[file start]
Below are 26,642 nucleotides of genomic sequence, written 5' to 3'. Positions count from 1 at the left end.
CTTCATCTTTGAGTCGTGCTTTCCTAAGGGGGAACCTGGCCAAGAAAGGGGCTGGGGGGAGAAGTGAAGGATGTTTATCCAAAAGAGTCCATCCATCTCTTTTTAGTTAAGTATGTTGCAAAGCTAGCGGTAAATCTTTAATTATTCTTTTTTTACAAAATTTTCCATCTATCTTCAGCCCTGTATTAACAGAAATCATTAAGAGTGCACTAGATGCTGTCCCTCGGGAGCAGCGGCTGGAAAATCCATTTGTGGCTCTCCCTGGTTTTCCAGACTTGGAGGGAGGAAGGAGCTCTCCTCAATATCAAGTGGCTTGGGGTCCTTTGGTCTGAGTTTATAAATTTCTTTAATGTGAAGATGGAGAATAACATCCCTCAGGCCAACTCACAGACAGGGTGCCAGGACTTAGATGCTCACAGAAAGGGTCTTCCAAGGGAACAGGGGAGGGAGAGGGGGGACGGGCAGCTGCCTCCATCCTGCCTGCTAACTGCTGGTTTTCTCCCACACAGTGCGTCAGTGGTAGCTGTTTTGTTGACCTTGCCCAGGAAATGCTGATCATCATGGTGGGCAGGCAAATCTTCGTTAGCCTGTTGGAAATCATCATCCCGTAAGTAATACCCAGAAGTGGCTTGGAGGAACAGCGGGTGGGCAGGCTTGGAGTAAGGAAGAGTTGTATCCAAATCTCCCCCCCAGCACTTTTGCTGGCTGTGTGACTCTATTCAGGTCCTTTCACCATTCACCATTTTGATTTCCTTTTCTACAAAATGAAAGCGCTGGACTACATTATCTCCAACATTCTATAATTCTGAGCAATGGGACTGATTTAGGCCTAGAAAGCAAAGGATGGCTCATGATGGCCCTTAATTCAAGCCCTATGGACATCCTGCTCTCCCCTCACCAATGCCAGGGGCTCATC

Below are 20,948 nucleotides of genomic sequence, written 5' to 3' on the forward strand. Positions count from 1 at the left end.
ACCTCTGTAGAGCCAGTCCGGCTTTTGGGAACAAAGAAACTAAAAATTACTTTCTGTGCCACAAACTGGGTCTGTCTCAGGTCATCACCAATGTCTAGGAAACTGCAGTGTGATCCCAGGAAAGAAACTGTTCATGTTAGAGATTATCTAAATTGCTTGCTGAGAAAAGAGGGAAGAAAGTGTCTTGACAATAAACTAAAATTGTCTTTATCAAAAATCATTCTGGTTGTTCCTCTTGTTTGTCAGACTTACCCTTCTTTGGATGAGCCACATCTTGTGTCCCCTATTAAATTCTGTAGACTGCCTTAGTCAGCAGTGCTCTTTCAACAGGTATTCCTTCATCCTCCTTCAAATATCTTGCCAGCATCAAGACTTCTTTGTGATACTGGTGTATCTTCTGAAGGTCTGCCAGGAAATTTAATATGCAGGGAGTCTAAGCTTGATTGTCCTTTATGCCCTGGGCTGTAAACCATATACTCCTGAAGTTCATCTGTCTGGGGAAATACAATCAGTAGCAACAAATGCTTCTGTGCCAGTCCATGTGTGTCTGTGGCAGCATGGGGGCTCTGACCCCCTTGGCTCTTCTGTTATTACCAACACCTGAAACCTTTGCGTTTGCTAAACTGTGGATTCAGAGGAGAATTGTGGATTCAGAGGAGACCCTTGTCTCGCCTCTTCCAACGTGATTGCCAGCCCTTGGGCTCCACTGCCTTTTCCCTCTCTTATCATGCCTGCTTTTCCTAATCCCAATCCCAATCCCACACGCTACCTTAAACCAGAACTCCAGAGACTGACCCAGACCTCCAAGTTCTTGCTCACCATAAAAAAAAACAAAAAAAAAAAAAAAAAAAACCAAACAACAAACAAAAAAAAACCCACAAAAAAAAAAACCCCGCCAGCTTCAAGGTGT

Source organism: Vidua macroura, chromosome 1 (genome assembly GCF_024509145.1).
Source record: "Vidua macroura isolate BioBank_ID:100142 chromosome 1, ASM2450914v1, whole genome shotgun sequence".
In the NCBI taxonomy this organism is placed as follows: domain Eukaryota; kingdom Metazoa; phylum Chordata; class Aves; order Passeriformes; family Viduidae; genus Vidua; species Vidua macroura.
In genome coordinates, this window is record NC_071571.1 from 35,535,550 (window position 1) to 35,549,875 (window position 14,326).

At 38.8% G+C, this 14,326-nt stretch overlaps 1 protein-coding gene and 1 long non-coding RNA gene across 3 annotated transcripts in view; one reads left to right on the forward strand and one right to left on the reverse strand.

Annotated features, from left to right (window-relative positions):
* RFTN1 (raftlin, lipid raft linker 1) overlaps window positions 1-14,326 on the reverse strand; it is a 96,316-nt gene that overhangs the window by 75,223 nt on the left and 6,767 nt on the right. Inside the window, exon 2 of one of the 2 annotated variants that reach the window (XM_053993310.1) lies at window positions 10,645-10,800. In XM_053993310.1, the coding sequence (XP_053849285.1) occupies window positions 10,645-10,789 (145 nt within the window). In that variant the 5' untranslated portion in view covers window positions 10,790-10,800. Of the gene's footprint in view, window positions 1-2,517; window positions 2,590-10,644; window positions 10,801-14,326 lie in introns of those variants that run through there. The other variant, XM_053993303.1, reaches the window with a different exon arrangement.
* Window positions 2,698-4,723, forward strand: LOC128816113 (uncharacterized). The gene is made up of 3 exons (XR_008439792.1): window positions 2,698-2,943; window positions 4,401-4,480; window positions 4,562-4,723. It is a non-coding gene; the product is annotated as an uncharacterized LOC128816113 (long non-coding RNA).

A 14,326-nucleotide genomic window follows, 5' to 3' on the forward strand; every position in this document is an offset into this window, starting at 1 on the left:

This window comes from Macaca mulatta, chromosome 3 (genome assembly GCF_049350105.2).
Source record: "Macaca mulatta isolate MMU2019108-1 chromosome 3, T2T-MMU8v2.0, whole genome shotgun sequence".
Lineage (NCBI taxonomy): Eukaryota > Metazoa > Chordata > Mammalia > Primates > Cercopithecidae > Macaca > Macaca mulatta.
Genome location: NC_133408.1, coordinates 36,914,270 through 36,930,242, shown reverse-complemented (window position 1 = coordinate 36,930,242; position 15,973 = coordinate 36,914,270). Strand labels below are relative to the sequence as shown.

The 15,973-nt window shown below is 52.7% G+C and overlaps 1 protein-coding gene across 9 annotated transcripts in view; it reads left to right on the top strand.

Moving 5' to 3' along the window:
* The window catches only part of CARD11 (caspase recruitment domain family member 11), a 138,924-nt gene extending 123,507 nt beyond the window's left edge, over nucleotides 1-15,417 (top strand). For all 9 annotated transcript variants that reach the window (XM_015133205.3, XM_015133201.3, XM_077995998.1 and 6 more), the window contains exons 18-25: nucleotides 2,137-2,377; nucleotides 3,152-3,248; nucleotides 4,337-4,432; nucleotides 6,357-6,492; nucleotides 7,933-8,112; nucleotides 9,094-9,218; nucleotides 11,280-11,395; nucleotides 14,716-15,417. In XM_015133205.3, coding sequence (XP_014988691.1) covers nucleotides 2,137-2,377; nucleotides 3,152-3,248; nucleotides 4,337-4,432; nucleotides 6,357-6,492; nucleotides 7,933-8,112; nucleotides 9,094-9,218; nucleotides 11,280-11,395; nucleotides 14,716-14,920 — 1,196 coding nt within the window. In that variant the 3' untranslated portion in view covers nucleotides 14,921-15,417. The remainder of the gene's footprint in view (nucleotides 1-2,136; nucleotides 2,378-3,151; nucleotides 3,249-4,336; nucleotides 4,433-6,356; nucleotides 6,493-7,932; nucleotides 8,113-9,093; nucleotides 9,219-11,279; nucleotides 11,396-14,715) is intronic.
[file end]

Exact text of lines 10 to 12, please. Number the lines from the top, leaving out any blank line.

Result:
Annotated features, from left to right (window-relative positions):
* RFTN1 (raftlin, lipid raft linker 1) overlaps window positions 1-14,326 on the reverse strand; it is a 96,316-nt gene that overhangs the window by 75,223 nt on the left and 6,767 nt on the right. Inside the window, exon 2 of one of the 2 annotated variants that reach the window (XM_053993310.1) lies at window positions 10,645-10,800. In XM_053993310.1, the coding sequence (XP_053849285.1) occupies window positions 10,645-10,789 (145 nt within the window). In that variant the 5' untranslated portion in view covers window positions 10,790-10,800. Of the gene's footprint in view, window positions 1-2,517; window positions 2,590-10,644; window positions 10,801-14,326 lie in introns of those variants that run through there. The other variant, XM_053993303.1, reaches the window with a different exon arrangement.
* Window positions 2,698-4,723, forward strand: LOC128816113 (uncharacterized). The gene is made up of 3 exons (XR_008439792.1): window positions 2,698-2,943; window positions 4,401-4,480; window positions 4,562-4,723. It is a non-coding gene; the product is annotated as an uncharacterized LOC128816113 (long non-coding RNA).